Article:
Around the Island

Artist in Residence: Finding his own way

Caleb Weiss’ art comes to life in his Congdon Road studio, brimming with color and energy.

The 28-year-old found his own path to becoming an artist, as a young teenager whose world revolved around skateboarding. “There was an artist community” that surrounded skateboarding, he recalled, so it was a natural entryway into art for him.

He continued its pursuit, without traditional training at first. “I was inspired by folk art,” he said. “A young kid could see and do what I was seeing.”

He described it as a “do-it-yourself” philosophy, as articulated in punk rock: “It’s not what you play, it’s how you play.”

Eventually Mr. Weiss went on to serious art studies, at the School of Visual Arts in Manhattan. He received his BFA from Parsons in 2014. In 2017, he decided to drive across the country and began a stint in Los Angeles, working in a framing shop and as a graphic designer.

Day of the Sun (Credit; Lorin Klaris)

He enrolled in a graduate program at the University of Delaware next — “I was really able to focus, with no distractions” — until it was interrupted by the pandemic last year. With school shut down, he concentrated on his painting, working part-time at a gallery.

Although Mr. Weiss came to art on his own terms and through his own route, it was not entirely surprising to his family. His grandmother, Lillian August, is a noted textile and furniture designer, who encouraged his interest in abstract art.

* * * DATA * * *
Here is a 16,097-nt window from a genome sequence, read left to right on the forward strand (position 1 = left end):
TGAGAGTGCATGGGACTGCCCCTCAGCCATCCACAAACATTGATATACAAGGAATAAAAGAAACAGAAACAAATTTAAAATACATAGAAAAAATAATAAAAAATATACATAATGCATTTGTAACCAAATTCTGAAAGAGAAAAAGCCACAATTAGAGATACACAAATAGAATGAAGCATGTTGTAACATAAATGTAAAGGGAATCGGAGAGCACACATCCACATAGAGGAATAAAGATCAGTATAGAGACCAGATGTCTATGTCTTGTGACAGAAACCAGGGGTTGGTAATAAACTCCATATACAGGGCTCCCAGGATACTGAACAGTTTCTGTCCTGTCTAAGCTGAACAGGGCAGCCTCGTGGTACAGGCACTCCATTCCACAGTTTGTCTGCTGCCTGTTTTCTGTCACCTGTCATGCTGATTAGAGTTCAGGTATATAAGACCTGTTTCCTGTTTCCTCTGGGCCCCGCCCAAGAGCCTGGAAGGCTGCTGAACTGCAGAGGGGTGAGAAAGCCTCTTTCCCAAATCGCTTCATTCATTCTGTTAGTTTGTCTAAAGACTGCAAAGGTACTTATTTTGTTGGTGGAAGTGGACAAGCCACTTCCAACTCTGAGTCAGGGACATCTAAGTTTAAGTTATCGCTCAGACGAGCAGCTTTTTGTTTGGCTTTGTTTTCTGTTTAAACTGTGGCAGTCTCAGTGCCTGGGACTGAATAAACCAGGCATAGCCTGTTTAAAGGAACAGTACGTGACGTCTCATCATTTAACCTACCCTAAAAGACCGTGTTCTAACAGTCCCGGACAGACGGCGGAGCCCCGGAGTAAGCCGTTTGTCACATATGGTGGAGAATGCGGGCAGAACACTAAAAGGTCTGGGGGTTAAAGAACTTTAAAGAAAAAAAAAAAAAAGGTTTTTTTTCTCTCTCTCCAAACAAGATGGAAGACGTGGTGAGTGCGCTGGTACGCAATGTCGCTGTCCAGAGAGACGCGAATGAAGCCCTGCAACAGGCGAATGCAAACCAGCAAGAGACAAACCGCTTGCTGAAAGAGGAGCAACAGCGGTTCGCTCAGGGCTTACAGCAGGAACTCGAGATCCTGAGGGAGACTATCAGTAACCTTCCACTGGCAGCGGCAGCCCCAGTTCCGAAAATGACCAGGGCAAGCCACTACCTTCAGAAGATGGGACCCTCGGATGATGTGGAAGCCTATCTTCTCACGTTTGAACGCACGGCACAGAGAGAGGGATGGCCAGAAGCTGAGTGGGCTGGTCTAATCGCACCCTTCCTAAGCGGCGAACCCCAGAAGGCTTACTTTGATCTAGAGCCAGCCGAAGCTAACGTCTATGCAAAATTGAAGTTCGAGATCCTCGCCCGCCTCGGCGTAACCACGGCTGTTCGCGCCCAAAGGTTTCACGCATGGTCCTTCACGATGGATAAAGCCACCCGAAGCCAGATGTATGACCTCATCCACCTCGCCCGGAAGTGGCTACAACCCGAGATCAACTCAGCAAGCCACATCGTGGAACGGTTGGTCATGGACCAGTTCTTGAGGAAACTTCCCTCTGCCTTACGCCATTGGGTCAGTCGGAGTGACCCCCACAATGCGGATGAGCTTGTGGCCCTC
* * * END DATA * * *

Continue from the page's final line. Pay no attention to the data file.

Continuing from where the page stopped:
“She told me de Kooning was the best,” Mr. Weiss said.

Rooftop Party (Credit: Lorin Klaris)

His maternal great-grandmother was a landscape artist, and his grandmother, Alice Klaris, is a ceramicist. It was at her Westmoreland home that Mr. Weiss spent summers on the Island, growing up in Connecticut. Although his art is more abstract, “I was inspired by the nature around me, especially the light,” he said.

Like other Island artists, he’s made the most of his isolation during the pandemic, concentrating on his work without distractions and taking inspiration from the world around him.

“I’ll be glad to get back into the community,” he acknowledged. Not overlooking the opportunities offered by living on the East End, though, his time here hasn’t been all work and no play. “I’ve taken up surfing at Ditch Plains,” Mr. Weiss said.

His works are currently on exhibit at VSOP Gallery (vsopprojects.com) in Greenport, where they will be shown until May 23. He will have another show at Harper’s Gallery (harpersgallery.com) in East Hampton, opening on May 22. More information about the artist is at calebweiss.com.

Before and After (Credit: Lorin Klaris)